Explain your career path. Did you take any detours? If so, discuss. You can say the whole first three quarters of my career was a big detour. It was all in engineering. Today, I am responsible for security policy, governance, architecture and operations at Lexmark. That is not what I did before taking this role. But when you look at what the role required at the time, we needed someone who understood R&D, had a strong security background and could bridge regulatory requirements of the U.S. government and customers. That’s where my background really helped.

Was there anyone who has inspired or mentored you in your career? I have had many mentors throughout my career. This may sound a little cheesy, but I consider my parents to be the #1 mentor because of the sense of work ethic they instilled in me. They established my foundation for speaking with people and speaking in front of crowds.  Throughout my career, I can rattle off dozens of mentors from direct management to peers that I learned life lessons from. To this day, I use their advice in how I deal with the new challenges of this job. They are all fundamental tools in my toolbox.

What do you feel is the most important aspect of your job? It’s communication. The end user is our first line of defence. If they don’t understand why we are doing what we are doing, then it will fail. There’s also communication with management to understand the investments we are making in security, what the risks are to Lexmark, if there is a risk in their own business area that needs to be addressed, or something they are willing to accept. Another aspect is communications with my peers. IT is a separate organisation, but we need to communicate regularly and be tied together. This is the same for my employees. I need to ensure that they understand the strategy and priorities to execute on.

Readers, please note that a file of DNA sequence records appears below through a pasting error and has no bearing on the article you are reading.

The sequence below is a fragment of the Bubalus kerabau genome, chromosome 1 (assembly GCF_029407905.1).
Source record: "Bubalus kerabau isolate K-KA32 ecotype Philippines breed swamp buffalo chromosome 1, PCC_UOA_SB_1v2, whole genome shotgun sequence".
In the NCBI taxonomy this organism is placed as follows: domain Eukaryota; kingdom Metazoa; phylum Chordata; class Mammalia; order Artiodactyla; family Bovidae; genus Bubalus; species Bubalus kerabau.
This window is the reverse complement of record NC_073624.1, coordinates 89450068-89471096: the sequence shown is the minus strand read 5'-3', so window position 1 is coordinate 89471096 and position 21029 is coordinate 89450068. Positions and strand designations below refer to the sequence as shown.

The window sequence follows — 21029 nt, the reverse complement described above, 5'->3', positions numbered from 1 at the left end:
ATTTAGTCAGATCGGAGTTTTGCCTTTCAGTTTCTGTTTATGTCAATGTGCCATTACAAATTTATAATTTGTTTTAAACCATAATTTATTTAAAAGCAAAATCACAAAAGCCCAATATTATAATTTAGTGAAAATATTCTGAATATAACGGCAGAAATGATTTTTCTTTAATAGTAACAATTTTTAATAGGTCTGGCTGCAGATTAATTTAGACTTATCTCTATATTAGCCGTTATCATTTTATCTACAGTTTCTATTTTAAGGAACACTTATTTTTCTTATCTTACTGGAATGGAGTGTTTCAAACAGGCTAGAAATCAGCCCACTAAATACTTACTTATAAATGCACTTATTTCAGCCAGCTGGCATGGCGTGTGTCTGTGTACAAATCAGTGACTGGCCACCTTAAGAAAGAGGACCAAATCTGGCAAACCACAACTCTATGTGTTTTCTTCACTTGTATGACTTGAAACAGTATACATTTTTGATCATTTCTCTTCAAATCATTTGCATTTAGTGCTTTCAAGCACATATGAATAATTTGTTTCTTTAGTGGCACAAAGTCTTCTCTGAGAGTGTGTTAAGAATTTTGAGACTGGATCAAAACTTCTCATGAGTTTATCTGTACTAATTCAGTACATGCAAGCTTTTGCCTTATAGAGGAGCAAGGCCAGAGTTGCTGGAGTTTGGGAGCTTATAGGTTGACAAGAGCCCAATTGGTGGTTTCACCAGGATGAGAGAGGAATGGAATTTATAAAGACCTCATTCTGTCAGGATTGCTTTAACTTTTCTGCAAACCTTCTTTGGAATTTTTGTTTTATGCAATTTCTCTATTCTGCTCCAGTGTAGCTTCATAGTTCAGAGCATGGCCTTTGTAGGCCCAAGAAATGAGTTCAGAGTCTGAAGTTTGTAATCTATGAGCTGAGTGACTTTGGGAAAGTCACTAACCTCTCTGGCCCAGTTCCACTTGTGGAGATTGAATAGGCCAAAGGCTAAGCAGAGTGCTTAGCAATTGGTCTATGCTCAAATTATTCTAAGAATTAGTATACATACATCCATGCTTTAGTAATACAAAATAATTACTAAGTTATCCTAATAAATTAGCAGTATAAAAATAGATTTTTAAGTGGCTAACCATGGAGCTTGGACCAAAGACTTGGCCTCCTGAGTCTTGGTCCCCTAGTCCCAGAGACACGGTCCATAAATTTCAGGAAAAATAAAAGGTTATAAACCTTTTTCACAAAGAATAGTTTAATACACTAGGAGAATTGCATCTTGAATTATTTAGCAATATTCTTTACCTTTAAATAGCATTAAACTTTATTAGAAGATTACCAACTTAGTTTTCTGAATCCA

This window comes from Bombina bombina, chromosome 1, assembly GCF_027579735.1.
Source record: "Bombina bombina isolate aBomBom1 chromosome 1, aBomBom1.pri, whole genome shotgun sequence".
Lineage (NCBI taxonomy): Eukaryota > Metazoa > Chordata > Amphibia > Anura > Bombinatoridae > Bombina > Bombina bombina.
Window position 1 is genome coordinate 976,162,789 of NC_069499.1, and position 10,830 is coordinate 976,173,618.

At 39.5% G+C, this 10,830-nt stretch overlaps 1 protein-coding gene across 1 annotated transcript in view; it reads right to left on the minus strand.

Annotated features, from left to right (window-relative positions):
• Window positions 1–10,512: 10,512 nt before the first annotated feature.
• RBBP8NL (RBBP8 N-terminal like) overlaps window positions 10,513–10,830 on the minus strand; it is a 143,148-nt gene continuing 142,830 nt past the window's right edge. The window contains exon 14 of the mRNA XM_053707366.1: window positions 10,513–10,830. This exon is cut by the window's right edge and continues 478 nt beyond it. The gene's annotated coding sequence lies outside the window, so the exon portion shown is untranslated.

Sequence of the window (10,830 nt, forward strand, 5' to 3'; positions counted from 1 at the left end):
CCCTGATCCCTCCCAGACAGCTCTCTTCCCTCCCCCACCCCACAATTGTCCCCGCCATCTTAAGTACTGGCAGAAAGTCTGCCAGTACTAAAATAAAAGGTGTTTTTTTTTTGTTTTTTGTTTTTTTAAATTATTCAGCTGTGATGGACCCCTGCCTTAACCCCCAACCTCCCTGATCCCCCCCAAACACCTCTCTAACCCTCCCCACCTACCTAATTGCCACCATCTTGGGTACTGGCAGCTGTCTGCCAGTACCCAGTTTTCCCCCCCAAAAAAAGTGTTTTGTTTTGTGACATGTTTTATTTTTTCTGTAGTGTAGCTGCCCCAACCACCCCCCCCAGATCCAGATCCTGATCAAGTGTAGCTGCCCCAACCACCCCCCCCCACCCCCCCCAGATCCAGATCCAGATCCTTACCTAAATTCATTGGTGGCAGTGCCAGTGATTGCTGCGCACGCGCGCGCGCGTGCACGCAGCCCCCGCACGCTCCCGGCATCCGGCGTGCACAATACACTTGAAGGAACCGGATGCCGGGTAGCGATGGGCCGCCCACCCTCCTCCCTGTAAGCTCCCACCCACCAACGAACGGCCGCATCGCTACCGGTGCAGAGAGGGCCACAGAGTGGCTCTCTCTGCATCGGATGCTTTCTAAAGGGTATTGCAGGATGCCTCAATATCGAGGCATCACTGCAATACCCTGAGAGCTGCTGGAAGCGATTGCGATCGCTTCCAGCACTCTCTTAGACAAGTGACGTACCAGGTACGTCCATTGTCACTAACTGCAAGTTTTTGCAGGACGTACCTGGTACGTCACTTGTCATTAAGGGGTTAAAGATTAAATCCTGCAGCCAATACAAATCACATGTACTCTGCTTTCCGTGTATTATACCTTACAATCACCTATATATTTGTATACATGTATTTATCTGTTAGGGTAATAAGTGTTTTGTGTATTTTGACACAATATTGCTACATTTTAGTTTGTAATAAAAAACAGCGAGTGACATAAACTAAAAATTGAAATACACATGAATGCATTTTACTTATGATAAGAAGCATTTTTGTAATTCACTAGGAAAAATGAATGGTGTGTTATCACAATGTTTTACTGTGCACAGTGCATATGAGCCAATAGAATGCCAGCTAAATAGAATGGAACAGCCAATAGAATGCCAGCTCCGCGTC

What metrics or KPIs do you use to measure security effectiveness? If we don’t have good cyber-hygiene, we will not have an effective program. That covers a lot of ground. There are identities and what access do those identities have. Where do I have admins, and what percentage of admins might have exceptions attached to their IDs? What is the patching effectiveness of my workstations or servers? What percentage are compliant with our hardening policy? What percentage of systems are we monitoring with endpoint protection and which are we not? And what is the rate of incidents we are seeing on each one of those. Those are just a few examples of the KPIs l look at, and they all speak to that larger idea of cyber-hygiene I mentioned before.